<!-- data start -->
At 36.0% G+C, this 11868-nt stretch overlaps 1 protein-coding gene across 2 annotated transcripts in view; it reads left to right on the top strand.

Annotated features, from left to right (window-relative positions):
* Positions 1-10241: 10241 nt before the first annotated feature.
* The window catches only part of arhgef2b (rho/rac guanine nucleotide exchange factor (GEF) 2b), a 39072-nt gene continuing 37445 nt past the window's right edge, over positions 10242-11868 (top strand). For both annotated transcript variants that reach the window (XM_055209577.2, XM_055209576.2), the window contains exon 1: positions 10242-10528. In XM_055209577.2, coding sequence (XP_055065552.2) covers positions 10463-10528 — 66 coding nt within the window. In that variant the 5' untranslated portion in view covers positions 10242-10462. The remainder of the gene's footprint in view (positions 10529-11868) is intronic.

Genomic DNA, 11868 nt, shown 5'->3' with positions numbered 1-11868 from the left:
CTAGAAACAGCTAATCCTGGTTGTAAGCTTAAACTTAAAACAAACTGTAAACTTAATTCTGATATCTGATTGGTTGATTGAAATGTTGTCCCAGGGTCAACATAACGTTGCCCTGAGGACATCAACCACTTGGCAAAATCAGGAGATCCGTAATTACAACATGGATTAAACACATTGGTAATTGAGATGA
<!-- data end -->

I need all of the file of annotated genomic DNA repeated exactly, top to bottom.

At 36.0% G+C, this 11868-nt stretch overlaps 1 protein-coding gene across 2 annotated transcripts in view; it reads left to right on the top strand.

Annotated features, from left to right (window-relative positions):
* Positions 1-10241: 10241 nt before the first annotated feature.
* The window catches only part of arhgef2b (rho/rac guanine nucleotide exchange factor (GEF) 2b), a 39072-nt gene continuing 37445 nt past the window's right edge, over positions 10242-11868 (top strand). For both annotated transcript variants that reach the window (XM_055209577.2, XM_055209576.2), the window contains exon 1: positions 10242-10528. In XM_055209577.2, coding sequence (XP_055065552.2) covers positions 10463-10528 — 66 coding nt within the window. In that variant the 5' untranslated portion in view covers positions 10242-10462. The remainder of the gene's footprint in view (positions 10529-11868) is intronic.

Genomic DNA, 11868 nt, shown 5'->3' with positions numbered 1-11868 from the left:
CTAGAAACAGCTAATCCTGGTTGTAAGCTTAAACTTAAAACAAACTGTAAACTTAATTCTGATATCTGATTGGTTGATTGAAATGTTGTCCCAGGGTCAACATAACGTTGCCCTGAGGACATCAACCACTTGGCAAAATCAGGAGATCCGTAATTACAACATGGATTAAACACATTGGTAATTGAGATGA